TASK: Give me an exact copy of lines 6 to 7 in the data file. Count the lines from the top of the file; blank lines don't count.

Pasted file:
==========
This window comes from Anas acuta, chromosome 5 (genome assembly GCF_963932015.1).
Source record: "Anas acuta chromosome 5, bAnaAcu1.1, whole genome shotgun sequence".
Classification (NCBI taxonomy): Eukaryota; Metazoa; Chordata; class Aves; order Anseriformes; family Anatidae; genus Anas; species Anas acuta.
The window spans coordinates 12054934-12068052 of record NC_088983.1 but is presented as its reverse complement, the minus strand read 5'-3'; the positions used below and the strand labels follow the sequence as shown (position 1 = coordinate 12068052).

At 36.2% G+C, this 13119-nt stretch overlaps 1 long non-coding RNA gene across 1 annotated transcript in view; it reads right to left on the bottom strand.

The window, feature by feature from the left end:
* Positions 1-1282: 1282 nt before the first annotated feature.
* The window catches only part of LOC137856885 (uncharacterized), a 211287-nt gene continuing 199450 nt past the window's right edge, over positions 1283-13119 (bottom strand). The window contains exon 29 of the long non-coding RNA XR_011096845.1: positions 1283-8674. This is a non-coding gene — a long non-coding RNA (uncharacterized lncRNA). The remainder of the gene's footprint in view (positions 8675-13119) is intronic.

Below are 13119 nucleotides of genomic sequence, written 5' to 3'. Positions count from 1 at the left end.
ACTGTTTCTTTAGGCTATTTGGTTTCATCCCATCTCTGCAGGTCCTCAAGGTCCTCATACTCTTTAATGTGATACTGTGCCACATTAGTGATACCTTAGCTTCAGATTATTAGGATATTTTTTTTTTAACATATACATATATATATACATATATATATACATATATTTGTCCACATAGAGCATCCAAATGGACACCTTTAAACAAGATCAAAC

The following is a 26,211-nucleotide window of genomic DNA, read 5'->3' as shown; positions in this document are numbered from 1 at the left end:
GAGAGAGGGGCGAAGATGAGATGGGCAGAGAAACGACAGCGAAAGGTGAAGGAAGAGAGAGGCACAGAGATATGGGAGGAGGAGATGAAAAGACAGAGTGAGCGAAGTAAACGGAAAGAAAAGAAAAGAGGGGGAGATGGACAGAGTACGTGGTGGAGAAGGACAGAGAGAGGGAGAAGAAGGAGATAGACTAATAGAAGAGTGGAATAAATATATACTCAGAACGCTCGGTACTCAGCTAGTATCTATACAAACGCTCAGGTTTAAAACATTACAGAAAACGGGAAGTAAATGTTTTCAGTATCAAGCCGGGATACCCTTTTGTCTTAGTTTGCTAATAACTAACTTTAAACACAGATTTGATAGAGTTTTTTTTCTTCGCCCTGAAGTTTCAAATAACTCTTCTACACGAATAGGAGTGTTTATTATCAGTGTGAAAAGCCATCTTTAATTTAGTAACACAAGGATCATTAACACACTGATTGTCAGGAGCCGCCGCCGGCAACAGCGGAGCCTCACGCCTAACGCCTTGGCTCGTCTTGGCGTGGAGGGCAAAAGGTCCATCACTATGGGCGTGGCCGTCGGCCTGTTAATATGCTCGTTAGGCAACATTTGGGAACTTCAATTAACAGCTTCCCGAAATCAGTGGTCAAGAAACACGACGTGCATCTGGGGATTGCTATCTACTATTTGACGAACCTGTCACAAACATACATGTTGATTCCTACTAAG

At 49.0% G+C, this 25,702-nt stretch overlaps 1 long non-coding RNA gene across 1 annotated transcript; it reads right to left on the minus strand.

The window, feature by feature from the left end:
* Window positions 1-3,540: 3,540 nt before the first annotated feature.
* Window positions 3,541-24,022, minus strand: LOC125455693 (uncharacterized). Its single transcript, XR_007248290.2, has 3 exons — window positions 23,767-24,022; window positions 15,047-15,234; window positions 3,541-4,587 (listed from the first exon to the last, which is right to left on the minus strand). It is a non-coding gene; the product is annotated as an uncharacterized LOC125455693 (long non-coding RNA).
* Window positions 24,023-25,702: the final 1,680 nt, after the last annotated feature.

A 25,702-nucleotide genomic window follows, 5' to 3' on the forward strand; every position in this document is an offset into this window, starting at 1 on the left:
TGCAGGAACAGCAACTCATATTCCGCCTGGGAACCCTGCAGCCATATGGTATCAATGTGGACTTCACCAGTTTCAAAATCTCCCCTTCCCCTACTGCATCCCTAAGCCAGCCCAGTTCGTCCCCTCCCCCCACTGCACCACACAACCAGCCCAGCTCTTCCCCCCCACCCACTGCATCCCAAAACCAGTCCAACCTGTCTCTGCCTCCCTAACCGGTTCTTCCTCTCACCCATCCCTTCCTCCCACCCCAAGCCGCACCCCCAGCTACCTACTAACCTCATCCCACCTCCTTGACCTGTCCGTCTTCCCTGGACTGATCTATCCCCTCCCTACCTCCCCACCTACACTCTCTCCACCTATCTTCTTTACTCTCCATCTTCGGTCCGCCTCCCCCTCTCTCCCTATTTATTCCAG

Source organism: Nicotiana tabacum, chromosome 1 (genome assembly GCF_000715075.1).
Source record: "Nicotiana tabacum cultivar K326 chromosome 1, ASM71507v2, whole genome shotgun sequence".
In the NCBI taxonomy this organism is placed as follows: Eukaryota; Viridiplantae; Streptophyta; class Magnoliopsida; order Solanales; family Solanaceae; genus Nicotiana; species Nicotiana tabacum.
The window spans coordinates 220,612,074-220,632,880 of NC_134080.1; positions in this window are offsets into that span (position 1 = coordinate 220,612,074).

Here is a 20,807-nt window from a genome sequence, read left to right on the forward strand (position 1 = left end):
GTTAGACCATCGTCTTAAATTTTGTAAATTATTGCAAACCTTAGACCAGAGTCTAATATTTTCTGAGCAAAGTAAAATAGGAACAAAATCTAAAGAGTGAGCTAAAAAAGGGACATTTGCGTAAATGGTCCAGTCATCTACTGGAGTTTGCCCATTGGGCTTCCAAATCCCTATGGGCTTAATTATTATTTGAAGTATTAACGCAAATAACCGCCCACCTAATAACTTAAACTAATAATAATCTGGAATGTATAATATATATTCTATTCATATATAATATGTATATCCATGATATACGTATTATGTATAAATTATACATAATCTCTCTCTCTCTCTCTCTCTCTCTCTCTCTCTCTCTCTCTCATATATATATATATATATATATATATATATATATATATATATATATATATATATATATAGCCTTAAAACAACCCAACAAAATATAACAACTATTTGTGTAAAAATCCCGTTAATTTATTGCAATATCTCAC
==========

The window, feature by feature from the left end:
* Positions 1-1282: 1282 nt before the first annotated feature.